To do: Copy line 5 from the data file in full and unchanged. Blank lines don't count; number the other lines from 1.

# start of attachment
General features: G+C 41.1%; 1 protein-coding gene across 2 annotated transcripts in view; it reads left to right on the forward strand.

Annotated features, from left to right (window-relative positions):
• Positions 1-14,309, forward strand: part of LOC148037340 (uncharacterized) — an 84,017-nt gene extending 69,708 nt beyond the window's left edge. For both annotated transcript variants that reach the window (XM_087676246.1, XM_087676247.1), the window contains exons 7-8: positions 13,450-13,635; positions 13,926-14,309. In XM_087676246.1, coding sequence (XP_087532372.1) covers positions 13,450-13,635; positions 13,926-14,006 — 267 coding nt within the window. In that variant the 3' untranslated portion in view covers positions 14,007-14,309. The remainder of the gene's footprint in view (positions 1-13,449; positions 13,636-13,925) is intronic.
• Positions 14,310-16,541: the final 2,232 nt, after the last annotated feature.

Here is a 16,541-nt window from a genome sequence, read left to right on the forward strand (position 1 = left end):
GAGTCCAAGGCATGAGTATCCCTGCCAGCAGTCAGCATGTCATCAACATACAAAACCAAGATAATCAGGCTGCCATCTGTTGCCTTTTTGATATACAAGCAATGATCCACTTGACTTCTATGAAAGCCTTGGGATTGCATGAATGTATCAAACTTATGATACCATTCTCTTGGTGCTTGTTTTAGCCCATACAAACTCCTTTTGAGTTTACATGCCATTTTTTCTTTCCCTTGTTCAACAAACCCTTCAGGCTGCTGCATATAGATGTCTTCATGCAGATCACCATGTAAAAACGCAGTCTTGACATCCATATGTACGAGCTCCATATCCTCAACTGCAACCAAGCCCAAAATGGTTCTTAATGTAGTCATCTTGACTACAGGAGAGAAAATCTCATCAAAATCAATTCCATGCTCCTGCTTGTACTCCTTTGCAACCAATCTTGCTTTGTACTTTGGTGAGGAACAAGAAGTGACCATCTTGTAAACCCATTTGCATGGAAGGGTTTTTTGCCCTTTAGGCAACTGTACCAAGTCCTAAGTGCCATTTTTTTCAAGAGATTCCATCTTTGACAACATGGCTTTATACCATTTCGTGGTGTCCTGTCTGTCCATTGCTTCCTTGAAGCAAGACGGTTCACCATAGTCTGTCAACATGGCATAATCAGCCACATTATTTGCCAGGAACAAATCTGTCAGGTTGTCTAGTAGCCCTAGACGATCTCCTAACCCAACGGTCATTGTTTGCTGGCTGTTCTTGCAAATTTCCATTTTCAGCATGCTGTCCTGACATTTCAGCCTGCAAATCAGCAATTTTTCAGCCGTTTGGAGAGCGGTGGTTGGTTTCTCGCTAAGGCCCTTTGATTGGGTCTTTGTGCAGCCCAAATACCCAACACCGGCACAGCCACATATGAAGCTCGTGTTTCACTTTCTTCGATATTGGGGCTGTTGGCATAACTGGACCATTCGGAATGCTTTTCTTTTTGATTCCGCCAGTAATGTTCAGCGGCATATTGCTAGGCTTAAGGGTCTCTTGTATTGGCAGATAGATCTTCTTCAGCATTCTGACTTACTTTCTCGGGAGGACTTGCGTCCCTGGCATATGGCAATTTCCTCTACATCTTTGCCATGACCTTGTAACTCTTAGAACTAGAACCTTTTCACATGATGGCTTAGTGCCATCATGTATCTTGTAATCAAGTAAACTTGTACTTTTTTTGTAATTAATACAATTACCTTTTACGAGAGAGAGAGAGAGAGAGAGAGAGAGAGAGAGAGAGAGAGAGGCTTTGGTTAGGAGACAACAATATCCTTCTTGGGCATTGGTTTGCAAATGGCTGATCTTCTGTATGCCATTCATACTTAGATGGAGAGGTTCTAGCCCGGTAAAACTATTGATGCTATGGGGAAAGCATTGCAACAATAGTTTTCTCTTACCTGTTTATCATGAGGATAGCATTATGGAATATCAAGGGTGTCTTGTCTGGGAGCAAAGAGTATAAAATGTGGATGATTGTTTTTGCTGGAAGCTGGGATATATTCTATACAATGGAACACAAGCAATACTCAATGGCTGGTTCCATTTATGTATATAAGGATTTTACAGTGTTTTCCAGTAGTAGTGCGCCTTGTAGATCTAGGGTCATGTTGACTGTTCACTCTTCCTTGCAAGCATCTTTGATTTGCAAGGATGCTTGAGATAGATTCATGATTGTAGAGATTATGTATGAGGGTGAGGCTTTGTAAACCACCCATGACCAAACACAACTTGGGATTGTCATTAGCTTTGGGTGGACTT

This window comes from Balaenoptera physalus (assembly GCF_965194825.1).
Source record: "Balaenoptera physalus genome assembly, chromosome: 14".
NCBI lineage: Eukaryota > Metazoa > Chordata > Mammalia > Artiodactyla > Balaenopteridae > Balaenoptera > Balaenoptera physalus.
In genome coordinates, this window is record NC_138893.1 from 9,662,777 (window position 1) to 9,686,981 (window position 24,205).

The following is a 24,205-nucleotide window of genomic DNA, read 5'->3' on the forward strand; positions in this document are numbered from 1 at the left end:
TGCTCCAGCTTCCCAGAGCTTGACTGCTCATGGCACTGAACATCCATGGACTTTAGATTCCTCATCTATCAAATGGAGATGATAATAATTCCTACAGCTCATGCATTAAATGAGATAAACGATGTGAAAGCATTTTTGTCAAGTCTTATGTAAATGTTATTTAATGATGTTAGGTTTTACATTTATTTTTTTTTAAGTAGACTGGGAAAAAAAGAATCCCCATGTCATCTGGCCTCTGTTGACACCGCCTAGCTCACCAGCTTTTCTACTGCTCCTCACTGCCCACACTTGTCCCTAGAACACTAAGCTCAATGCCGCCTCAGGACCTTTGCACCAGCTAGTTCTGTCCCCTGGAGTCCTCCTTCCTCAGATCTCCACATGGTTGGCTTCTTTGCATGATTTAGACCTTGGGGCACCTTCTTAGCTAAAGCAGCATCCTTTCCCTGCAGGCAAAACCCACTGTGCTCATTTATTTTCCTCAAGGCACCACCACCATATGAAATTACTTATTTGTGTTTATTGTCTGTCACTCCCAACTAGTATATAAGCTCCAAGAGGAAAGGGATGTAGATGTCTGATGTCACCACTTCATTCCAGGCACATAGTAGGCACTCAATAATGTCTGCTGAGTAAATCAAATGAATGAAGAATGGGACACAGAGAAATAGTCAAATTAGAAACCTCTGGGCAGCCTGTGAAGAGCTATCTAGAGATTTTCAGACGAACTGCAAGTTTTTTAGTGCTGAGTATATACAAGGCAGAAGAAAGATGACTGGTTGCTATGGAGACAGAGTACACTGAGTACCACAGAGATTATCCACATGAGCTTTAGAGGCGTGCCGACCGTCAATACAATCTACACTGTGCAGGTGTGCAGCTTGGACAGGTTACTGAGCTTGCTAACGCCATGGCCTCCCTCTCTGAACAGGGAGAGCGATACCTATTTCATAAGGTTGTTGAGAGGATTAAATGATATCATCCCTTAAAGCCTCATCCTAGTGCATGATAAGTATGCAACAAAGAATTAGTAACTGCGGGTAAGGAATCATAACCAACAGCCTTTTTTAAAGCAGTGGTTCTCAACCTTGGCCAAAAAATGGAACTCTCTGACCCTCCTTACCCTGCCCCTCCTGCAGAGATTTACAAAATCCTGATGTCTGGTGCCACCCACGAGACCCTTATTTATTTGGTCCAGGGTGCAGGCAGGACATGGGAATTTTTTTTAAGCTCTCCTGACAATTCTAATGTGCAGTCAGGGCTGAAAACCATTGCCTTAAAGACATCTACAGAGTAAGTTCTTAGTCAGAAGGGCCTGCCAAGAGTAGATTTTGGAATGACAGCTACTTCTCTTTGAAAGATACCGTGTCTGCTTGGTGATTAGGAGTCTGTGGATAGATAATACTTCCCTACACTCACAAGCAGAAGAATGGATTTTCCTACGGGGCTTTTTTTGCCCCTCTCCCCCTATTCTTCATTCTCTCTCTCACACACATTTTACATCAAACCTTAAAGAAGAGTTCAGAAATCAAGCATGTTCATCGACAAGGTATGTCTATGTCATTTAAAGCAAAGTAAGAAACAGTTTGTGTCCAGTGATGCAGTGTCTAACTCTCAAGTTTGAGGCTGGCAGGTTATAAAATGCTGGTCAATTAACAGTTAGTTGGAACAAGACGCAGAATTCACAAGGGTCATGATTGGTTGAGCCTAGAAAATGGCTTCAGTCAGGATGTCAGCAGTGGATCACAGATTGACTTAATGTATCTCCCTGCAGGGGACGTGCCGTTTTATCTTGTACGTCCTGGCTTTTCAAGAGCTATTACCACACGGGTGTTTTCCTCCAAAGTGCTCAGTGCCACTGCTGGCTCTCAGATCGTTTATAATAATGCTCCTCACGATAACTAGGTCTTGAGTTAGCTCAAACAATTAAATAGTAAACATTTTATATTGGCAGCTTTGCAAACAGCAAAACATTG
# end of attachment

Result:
Here is a 16,541-nt window from a genome sequence, read left to right on the forward strand (position 1 = left end):